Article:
Eliminating Rats: Tips and Tricks

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Home Improvement

Rats are known for their intelligence, making them difficult to get rid of.

Rats are considered as either heroes or villains in the animal kingdom, depending on your perspective. These creatures possess remarkable survival skills and high intelligence, allowing them to thrive in different environments despite human efforts to eradicate them. Although domesticated rats make great pets, wild rats like the Norway and brown rats found in major cities can be a public health hazard.

According to the Centers for Disease Control, rats can carry and spread dozens of diseases globally. Direct contact with rodents can cause infections such as salmonellosis, Hantavirus, leptospirosis, and tularemia. Rats can also transmit diseases through ticks, fleas, and mites that feed on infected rats, causing diseases such as Lyme disease, West Nile virus, and typhus, among others.

Rat Abilities

Rats are notorious for rummaging through restaurants at night, contaminating food with bacteria and droppings. In rare cases, they may even attack humans and cause multiple bites. Their teeth grow continuously, up to 5 inches per year, causing damage and potential fire hazards by gnawing on almost anything, including electrical wiring in homes and vehicles, cinder blocks, and metal sheeting.

These creatures are excellent climbers, capable of squeezing through holes the size of a U.S. quarter, surviving falls of up to 50 feet, and swimming for days without drowning. In 2017, New York City launched a $32-million rat control campaign, but rat populations continue to grow due to longer breeding seasons caused by climate change.

Mike Deutsch, a medical entomologist and technical director of Arrow Exterminating Company in Lynbrook, New York, says that rats make their presence felt through “fecal droppings, urine stains, gnaw marks on materials, and the presence of live and dead rodents on or in the structure.” Homeowners may also notice behavioral changes in their pets, such as staring at walls or excitement when detecting rodents that humans cannot.

There’s no “magic bullet” for rat control. Rat exterminators use Integrated Pest Management (or IPM) to weigh mechanical, physical, cultural, and chemical control options to exterminate unwanted pests. However, it’s easier said than done.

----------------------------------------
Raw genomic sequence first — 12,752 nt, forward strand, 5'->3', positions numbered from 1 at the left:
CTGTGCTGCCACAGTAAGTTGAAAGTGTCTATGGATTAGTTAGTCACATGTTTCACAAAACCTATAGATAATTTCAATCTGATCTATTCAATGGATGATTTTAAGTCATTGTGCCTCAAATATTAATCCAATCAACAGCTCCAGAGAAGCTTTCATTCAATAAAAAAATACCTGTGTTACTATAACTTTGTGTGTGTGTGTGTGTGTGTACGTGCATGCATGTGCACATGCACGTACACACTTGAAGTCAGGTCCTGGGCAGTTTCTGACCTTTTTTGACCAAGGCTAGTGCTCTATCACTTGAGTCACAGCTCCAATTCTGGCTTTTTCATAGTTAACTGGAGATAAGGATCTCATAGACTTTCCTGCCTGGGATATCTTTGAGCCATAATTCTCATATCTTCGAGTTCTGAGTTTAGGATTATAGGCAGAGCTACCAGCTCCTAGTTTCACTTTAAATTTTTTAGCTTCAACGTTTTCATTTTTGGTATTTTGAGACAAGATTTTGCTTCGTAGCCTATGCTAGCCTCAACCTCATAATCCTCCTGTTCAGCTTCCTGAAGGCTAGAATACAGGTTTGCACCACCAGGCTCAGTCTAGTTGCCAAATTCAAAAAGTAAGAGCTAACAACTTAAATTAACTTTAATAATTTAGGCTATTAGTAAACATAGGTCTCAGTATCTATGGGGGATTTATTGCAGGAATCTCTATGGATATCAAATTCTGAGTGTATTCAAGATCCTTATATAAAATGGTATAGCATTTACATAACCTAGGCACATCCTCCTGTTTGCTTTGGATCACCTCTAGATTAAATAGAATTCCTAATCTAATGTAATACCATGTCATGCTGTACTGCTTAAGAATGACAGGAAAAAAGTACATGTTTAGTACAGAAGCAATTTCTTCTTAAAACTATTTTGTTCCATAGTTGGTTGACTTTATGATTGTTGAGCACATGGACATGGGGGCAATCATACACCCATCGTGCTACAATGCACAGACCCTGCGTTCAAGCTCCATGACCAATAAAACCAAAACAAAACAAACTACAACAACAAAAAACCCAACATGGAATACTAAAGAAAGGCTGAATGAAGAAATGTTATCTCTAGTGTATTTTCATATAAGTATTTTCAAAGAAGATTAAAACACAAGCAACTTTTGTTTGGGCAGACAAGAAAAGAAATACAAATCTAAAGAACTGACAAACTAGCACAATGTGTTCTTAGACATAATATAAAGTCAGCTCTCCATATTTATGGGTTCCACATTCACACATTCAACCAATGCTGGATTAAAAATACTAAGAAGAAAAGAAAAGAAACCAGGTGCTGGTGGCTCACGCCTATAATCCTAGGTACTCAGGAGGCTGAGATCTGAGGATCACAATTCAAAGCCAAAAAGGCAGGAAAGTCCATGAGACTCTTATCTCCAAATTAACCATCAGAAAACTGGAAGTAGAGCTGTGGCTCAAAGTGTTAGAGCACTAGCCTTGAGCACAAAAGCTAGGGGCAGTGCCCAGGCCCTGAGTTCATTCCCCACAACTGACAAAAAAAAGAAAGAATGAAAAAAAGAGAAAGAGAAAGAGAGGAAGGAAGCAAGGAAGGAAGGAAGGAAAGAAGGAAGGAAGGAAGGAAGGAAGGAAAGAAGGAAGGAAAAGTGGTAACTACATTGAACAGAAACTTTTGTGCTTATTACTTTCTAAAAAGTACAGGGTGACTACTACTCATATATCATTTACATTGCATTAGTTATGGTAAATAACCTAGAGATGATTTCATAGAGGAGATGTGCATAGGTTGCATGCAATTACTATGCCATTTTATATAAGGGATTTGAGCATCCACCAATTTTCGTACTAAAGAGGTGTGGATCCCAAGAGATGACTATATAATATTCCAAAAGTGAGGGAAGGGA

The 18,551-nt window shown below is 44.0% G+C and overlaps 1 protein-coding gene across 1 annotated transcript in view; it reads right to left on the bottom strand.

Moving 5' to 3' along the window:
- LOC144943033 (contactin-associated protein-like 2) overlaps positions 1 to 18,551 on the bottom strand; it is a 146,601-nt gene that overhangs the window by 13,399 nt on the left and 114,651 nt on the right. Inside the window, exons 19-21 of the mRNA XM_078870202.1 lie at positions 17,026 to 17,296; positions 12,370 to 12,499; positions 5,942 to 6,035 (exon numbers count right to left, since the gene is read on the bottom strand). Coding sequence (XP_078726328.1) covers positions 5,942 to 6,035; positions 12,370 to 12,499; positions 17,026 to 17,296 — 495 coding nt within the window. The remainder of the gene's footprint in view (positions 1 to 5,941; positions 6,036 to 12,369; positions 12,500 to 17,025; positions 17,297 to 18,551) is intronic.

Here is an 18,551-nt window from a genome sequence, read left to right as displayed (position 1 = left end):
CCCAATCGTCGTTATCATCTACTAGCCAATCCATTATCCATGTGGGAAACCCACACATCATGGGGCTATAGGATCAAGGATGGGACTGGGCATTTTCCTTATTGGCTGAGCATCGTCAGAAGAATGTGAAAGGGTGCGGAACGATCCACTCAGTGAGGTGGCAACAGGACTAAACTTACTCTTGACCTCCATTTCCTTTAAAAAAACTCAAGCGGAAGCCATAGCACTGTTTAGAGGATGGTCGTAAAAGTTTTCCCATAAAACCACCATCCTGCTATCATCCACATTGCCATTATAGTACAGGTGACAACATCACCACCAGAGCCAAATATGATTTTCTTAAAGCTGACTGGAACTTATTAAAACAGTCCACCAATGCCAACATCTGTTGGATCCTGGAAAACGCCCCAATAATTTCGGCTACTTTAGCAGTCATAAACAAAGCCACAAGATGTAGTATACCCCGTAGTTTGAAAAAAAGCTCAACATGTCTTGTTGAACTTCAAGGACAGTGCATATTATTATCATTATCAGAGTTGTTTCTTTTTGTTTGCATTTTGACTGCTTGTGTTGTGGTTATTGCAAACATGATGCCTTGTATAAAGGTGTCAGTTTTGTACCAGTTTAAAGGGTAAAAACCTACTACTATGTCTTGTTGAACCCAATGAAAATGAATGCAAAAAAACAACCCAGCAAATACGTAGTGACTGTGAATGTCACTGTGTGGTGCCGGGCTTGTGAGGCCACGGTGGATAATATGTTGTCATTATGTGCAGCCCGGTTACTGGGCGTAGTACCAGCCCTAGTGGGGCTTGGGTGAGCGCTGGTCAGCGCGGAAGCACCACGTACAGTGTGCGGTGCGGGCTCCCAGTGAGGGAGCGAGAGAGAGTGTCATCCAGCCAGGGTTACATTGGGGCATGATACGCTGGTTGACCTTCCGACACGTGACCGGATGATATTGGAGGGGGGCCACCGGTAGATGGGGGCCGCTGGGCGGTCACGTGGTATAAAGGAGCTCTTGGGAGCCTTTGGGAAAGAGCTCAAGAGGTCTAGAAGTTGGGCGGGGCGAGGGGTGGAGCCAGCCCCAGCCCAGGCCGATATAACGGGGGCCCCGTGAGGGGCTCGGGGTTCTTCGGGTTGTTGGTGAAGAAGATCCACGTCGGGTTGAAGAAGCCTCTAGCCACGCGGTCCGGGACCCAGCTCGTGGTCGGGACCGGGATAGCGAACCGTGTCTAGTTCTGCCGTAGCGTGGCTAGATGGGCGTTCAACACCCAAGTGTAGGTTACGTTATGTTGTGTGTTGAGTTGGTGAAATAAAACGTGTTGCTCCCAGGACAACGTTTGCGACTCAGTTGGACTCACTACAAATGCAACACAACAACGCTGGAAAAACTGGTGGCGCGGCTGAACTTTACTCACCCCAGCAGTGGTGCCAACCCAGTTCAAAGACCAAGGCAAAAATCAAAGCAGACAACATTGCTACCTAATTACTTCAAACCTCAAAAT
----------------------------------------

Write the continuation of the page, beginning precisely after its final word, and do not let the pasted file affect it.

According to Deutsch, rat control is a very difficult task that requires an understanding of the biology, behavior, and ecology of these animals in order to eliminate them effectively from a building. Rats are known to thrive in areas with high population densities and human waste, making cities like New York City, with easily accessible trash and old, deteriorating buildings, particularly susceptible to rat infestations.

However, there are some steps you can take to address the problem of rats. The first step is to make the rat habitat less desirable for feeding and nesting. Rats typically live within 400 feet (122 meters) of their primary food source, so reducing their ability to find food can discourage them from visiting your property. This involves using rat-resistant trash containers, storing pet food and birdseed in rat-proof containers, and picking up dog droppings daily. Additionally, removing tall grass, wood piles, and other junk from your yard can eliminate potential rat habitats.

To prevent rats from entering your home, it is important to seal gaps and holes with heavy-gauge screening or 1/4-inch (6-millimeter) hardware cloth. Copper mesh can also be used to fill tight spaces that may attract rats. Finally, it is important to keep tree branches and shrubs away from your home, as rats can climb them to gain access to your property.